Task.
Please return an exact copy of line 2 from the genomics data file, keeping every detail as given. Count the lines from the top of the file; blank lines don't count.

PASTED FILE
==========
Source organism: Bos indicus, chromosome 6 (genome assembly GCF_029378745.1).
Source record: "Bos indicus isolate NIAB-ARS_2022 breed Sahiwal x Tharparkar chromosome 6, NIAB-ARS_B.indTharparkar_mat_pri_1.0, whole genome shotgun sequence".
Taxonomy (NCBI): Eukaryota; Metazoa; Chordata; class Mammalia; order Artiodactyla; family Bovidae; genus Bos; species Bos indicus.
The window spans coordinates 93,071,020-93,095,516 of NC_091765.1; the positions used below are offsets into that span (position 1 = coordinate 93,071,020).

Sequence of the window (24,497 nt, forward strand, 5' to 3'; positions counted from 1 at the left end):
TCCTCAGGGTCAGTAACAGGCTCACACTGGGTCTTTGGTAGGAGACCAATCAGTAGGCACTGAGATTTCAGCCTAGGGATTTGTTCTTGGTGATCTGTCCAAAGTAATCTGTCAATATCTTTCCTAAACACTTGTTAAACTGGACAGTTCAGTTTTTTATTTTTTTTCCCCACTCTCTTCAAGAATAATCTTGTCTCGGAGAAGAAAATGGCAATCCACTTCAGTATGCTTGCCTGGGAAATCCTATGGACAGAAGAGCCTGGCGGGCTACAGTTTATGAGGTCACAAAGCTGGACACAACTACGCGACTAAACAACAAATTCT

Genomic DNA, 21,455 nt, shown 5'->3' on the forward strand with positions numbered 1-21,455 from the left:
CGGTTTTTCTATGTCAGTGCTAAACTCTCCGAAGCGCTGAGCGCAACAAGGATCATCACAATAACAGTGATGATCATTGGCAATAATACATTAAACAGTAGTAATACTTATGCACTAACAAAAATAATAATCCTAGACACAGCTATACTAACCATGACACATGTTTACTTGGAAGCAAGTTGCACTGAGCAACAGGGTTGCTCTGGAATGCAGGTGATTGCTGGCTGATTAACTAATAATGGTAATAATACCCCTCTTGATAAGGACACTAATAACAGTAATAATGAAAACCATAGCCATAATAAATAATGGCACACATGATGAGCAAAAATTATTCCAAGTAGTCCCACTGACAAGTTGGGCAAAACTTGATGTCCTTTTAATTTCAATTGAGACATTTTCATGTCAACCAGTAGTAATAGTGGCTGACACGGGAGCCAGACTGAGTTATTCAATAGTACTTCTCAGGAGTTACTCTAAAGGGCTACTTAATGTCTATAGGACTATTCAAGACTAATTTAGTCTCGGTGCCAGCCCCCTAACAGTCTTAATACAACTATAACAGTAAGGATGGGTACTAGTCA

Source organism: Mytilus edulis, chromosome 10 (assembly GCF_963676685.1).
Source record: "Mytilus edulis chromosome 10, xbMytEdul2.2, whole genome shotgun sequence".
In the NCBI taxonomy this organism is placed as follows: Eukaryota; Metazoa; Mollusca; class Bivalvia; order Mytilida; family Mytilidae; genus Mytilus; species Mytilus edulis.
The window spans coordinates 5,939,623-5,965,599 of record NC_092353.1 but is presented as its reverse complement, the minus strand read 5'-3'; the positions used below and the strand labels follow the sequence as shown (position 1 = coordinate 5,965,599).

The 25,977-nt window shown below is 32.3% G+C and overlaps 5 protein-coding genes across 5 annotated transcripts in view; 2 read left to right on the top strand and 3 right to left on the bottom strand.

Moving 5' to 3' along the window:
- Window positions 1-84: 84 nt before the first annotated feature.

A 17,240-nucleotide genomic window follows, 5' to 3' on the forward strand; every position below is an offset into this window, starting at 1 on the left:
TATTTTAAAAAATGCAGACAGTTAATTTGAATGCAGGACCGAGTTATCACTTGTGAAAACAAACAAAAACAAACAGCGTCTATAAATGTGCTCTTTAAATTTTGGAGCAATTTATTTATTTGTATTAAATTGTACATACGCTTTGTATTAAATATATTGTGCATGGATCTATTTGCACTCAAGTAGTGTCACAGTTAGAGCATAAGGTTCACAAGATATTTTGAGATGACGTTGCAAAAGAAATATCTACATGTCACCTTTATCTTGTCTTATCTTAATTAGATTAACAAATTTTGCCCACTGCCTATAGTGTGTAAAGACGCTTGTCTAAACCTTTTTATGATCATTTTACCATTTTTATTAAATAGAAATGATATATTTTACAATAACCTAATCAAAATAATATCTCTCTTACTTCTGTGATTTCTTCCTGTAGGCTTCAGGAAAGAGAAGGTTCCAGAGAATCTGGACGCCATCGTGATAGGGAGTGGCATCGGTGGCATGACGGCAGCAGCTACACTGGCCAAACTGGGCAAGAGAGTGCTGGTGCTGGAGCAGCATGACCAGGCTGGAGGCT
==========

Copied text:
Source record: "Bos indicus isolate NIAB-ARS_2022 breed Sahiwal x Tharparkar chromosome 6, NIAB-ARS_B.indTharparkar_mat_pri_1.0, whole genome shotgun sequence".